The Nets have been playing lots of Hero Ball late in games, and it's not working.
So far Jeremy Lin has been far better without James Harden on the court. How much time is the right amount of time to give them to work things out? Tom Haberstroh says enough already, bring Lin off the bench so he can dominate the ball when he's in.
Tremendous insight into one of the funniest basketball players in the world, Rod Benson, who once built a website just to ask a girl to a prom. And she said no.
Michael Jordan, shown relying on the kind of technology (note the boombox in the back, too) your grandparents would be embarrassed to have in the basement in 2012.
The Raptors are a team at a crossroads. One of the choices? Tank a couple of seasons in the hopes of getting Andrew Wiggins. He is one of the most coveted players in the 2014 draft, and he also happens to be Canadian. Michael Grange of SportsNet: "There are people who make a living evaluating basketball talent who feel that the 6-foot-7 live wire is as gifted an NBA prospect as has emerged in the past decade. A franchise-changing player, in other words: A saviour. On a rational level, it's crazy talk. The kid is a kid. Being talented is a long way from being able to lift a franchise. They call it the draft lottery for a reason -- the balls don't always bounce the way they should. But. This basketball Jesus is Canadian. He's from Vaughan, about a 30-minute drive from the ACC in light traffic. He could sleep in his own bed while rescuing a franchise. Needless to say these kinds of circumstances don't present themselves very often, if ever. The last time something comparable happened in Canada was when the Vancouver Grizzlies passed on chances to draft and then trade for Steve Nash. How did that work out? Which isn't to say the Raptors should throw this season and next season overboard to have the chance to win a lottery that would possibly deliver a high school kid who might yield the franchise the best 10 years it's ever had. But it is to say: someone should be thinking very, very seriously about it. And should they choose not to go that route, that incredibly risky route that comes with absolutely no guarantees, someone should be prepared to explain why they didn't if a hometown kid with immense talent is leading some other NBA franchise on the ride of its life."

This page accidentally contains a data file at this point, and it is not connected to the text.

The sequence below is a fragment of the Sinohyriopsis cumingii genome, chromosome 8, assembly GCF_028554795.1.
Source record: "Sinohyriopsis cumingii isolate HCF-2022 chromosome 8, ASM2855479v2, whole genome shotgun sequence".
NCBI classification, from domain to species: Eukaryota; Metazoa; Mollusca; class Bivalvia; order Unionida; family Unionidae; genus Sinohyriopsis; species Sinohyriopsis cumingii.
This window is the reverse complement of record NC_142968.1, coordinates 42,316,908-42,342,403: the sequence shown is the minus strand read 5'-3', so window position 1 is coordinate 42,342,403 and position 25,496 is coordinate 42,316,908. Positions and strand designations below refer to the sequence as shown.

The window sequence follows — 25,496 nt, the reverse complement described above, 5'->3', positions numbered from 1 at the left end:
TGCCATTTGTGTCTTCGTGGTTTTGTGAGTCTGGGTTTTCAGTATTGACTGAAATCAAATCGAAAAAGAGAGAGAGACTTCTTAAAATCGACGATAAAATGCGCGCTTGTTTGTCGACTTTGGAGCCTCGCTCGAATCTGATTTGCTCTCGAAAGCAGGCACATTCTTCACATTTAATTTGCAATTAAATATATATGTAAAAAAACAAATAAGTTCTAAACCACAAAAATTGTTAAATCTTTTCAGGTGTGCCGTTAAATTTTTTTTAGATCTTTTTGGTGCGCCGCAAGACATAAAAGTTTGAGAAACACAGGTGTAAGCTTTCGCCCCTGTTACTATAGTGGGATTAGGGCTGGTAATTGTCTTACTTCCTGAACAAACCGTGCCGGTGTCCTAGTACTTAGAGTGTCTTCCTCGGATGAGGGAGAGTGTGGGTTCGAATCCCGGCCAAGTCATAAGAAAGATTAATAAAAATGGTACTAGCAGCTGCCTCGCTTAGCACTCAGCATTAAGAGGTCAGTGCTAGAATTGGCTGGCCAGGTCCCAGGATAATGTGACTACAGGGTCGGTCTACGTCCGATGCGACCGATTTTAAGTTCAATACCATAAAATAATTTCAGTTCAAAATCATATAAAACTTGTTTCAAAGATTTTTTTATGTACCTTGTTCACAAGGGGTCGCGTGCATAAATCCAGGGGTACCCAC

I don't know what post people want when they tune into an NBA game ... but they never complain when they get inventive ball movement. It's a delight.
Jonathan Abrams' Chauncey Billups profile on Grantland includes a good Sam Mitchell quote: "Nobody wanted Chauncey Billups. And I laugh now. All these teams praise him. All these teams had a chance to have him. And look at the teams that had him. They didn't know what to do with him and they shooed him out the door. It's funny how the NBA is. But as soon as the lights come on and you start playing well, everybody wants you."
It's called the Development League, but it's not strictly about development. Ridiculous Upside blogger turned Sioux Falls executive Scott Schroeder explains his new job in a talk with his former blog: "We are about winning games. When 80 percent of the NBA call-ups come from winning D-League teams, getting the ‘W' becomes most important to everyone. We are not looking for ten players to develop. We are looking for ten guys who are going to help us win."